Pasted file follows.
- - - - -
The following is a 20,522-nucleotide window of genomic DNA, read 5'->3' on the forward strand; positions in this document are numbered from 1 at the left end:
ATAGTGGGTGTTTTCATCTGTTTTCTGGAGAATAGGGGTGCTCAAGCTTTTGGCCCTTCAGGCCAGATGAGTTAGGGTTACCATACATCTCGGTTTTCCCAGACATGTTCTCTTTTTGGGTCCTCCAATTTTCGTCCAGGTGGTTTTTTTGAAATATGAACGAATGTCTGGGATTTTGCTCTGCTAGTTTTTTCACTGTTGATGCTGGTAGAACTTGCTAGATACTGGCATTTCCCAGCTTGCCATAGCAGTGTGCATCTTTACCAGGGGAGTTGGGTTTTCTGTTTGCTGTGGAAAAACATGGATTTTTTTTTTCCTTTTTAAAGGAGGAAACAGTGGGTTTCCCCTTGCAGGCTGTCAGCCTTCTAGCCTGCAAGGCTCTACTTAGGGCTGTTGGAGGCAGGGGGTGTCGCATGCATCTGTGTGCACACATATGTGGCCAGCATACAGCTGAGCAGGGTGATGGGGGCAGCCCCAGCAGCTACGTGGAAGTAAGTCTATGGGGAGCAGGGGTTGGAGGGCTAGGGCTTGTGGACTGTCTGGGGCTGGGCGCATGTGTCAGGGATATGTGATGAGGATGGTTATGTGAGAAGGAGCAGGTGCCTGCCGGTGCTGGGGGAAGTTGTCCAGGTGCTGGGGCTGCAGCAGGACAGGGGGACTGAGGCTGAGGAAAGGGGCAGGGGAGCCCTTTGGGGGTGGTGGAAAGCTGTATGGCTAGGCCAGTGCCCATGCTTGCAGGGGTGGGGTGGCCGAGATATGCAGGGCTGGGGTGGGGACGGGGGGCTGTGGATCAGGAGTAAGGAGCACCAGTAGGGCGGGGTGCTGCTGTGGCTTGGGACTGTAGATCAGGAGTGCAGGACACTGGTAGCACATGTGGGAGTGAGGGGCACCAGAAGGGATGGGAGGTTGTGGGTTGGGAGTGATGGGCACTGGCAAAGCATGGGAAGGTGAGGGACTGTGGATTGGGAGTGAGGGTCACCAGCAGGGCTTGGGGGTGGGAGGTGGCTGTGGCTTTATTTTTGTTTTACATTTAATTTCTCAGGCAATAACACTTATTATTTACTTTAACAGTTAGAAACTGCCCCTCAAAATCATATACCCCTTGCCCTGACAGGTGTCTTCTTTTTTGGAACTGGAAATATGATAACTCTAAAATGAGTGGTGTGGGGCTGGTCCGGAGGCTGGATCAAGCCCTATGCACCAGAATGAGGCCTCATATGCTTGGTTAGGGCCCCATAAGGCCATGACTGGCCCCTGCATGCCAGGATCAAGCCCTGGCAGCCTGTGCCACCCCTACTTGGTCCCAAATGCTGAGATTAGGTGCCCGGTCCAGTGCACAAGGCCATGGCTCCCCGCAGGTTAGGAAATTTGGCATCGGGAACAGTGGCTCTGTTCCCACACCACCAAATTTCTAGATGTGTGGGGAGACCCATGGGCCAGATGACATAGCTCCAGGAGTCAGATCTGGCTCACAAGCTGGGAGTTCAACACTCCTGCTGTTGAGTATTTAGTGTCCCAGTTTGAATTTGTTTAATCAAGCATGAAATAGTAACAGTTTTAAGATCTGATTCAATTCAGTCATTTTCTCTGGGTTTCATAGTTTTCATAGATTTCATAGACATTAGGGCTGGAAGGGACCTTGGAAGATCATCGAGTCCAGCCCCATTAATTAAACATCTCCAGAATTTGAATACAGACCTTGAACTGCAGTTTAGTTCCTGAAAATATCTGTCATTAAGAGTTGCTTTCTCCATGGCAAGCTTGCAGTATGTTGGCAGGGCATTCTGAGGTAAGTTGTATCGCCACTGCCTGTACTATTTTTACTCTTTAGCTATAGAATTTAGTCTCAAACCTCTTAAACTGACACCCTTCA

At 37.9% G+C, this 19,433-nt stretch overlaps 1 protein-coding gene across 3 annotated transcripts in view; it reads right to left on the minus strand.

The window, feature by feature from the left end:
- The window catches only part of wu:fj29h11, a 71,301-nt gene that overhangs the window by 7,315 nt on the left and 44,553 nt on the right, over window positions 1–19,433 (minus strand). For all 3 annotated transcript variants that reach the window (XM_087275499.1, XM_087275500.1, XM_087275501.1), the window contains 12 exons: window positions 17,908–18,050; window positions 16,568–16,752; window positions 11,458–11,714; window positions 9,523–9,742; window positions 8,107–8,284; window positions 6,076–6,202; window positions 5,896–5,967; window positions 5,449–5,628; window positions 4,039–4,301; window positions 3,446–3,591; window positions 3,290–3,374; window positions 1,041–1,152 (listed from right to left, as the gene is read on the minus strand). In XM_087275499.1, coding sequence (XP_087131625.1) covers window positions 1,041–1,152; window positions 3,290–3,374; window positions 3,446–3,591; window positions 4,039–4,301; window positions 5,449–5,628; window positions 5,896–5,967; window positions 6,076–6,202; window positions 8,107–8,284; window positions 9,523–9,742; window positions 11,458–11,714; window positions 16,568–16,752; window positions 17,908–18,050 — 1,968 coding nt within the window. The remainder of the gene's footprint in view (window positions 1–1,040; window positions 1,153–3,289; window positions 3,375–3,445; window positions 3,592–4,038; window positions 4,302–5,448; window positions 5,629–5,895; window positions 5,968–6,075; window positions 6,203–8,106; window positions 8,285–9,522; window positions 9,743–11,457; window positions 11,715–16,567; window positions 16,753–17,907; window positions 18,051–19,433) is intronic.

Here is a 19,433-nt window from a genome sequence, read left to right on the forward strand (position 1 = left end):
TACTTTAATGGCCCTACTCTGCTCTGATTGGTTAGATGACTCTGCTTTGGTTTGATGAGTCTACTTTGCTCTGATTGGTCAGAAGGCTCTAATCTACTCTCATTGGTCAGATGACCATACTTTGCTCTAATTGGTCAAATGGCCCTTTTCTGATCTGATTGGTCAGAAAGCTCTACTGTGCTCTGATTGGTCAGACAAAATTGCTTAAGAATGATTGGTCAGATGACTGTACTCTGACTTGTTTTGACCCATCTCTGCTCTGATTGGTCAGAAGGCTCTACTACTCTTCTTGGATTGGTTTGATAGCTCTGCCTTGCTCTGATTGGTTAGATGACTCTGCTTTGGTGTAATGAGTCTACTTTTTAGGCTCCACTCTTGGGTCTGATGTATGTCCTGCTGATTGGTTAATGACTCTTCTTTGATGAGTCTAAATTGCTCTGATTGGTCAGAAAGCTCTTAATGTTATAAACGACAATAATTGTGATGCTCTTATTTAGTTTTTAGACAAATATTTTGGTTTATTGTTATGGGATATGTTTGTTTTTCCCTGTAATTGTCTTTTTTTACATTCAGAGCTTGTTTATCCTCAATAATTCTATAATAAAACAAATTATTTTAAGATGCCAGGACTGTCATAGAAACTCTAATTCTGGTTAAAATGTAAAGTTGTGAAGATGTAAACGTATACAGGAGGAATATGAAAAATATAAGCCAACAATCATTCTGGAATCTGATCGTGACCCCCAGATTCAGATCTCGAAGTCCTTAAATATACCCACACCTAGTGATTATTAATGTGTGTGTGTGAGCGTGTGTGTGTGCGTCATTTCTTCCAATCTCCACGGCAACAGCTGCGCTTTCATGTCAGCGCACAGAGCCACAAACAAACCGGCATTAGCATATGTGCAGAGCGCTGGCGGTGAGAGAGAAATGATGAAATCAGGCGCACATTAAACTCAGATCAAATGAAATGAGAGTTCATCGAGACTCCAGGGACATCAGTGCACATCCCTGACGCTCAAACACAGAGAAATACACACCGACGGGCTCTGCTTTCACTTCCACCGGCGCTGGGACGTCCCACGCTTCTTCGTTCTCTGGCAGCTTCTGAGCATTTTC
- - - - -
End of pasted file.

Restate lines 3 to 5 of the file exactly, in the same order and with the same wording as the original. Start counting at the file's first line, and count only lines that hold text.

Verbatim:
At 37.9% G+C, this 19,433-nt stretch overlaps 1 protein-coding gene across 3 annotated transcripts in view; it reads right to left on the minus strand.

The window, feature by feature from the left end:
- The window catches only part of wu:fj29h11, a 71,301-nt gene that overhangs the window by 7,315 nt on the left and 44,553 nt on the right, over window positions 1–19,433 (minus strand). For all 3 annotated transcript variants that reach the window (XM_087275499.1, XM_087275500.1, XM_087275501.1), the window contains 12 exons: window positions 17,908–18,050; window positions 16,568–16,752; window positions 11,458–11,714; window positions 9,523–9,742; window positions 8,107–8,284; window positions 6,076–6,202; window positions 5,896–5,967; window positions 5,449–5,628; window positions 4,039–4,301; window positions 3,446–3,591; window positions 3,290–3,374; window positions 1,041–1,152 (listed from right to left, as the gene is read on the minus strand). In XM_087275499.1, coding sequence (XP_087131625.1) covers window positions 1,041–1,152; window positions 3,290–3,374; window positions 3,446–3,591; window positions 4,039–4,301; window positions 5,449–5,628; window positions 5,896–5,967; window positions 6,076–6,202; window positions 8,107–8,284; window positions 9,523–9,742; window positions 11,458–11,714; window positions 16,568–16,752; window positions 17,908–18,050 — 1,968 coding nt within the window. The remainder of the gene's footprint in view (window positions 1–1,040; window positions 1,153–3,289; window positions 3,375–3,445; window positions 3,592–4,038; window positions 4,302–5,448; window positions 5,629–5,895; window positions 5,968–6,075; window positions 6,203–8,106; window positions 8,285–9,522; window positions 9,743–11,457; window positions 11,715–16,567; window positions 16,753–17,907; window positions 18,051–19,433) is intronic.